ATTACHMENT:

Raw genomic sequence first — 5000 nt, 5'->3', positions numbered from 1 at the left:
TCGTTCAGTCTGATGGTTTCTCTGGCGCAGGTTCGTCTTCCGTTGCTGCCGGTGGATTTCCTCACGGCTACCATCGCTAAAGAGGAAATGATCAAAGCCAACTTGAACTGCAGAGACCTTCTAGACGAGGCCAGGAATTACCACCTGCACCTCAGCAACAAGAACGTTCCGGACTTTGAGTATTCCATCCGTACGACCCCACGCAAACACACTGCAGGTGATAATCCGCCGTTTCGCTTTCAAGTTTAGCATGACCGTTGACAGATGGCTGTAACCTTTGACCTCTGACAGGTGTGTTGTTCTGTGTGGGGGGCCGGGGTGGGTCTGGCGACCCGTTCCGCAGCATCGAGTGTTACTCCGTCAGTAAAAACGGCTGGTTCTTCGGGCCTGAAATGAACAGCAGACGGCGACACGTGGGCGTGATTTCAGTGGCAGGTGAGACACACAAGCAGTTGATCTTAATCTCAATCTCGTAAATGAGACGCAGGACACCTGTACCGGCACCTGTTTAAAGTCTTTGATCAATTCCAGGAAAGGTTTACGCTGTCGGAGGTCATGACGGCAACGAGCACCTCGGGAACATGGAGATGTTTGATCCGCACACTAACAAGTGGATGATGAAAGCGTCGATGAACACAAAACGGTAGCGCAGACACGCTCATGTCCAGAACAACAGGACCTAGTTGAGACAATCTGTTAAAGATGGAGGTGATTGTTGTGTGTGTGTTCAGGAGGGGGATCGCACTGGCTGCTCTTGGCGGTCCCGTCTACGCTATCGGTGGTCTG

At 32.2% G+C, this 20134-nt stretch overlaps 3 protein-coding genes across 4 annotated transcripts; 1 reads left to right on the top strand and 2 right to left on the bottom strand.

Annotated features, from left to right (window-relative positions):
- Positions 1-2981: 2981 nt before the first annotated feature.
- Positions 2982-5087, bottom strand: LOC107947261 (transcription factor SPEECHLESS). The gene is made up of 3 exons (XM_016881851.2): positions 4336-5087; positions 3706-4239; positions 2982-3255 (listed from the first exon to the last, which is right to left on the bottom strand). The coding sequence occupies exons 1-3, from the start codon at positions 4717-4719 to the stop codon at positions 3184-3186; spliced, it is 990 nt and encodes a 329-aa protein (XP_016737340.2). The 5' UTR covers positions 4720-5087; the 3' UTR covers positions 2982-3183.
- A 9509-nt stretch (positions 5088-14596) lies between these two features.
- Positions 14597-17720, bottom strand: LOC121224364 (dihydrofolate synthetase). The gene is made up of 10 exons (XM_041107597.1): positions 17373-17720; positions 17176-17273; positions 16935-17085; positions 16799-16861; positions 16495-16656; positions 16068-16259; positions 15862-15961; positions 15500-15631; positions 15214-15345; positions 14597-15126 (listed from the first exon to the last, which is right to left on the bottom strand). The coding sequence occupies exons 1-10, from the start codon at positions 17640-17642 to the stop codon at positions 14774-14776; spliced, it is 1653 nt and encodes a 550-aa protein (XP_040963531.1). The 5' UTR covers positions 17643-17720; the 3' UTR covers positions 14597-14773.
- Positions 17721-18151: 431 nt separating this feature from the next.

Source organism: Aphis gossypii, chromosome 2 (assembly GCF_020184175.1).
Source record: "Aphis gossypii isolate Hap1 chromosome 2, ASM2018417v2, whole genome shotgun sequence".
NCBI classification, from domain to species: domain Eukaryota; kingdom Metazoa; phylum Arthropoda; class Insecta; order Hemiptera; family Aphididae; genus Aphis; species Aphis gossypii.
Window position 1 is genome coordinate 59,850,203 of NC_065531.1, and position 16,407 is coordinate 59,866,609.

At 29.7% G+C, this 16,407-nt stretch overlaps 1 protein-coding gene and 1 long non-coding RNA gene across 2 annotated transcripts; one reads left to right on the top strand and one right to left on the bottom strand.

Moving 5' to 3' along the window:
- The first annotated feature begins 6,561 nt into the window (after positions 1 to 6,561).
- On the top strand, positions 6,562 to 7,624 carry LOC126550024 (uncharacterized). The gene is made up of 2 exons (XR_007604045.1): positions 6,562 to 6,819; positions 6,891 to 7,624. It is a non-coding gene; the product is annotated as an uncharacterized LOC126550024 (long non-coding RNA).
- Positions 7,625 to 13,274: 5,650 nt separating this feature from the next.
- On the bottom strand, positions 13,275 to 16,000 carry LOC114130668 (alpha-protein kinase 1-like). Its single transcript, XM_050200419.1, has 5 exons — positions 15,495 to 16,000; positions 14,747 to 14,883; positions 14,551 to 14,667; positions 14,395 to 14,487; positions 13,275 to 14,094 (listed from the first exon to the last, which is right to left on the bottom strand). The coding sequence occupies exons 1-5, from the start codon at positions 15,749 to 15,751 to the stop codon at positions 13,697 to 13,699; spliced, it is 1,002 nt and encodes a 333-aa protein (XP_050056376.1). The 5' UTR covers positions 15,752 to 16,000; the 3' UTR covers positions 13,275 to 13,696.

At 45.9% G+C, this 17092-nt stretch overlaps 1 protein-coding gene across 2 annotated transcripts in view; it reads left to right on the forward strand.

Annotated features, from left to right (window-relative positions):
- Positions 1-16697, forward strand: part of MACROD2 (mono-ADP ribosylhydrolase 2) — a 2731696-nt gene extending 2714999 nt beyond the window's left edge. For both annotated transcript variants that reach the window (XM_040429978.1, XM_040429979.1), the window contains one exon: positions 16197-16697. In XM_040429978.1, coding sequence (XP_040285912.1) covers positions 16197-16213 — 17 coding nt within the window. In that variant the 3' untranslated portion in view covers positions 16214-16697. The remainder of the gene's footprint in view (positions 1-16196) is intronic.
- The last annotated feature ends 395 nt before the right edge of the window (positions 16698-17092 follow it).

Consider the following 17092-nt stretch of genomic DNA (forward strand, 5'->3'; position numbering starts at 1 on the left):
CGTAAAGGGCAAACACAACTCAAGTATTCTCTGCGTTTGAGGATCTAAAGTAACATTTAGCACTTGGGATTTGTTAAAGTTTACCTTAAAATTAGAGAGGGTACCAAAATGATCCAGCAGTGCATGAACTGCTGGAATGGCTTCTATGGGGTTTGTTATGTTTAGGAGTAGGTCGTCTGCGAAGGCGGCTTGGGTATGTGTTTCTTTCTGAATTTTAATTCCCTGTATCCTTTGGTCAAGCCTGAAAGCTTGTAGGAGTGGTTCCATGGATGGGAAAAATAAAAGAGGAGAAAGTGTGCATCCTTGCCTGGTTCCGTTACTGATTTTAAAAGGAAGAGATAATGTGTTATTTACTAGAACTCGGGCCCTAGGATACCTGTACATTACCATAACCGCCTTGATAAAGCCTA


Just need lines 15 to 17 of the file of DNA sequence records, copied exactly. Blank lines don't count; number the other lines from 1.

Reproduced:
Moving 5' to 3' along the window:
- The first annotated feature begins 6,561 nt into the window (after positions 1 to 6,561).
- On the top strand, positions 6,562 to 7,624 carry LOC126550024 (uncharacterized). The gene is made up of 2 exons (XR_007604045.1): positions 6,562 to 6,819; positions 6,891 to 7,624. It is a non-coding gene; the product is annotated as an uncharacterized LOC126550024 (long non-coding RNA).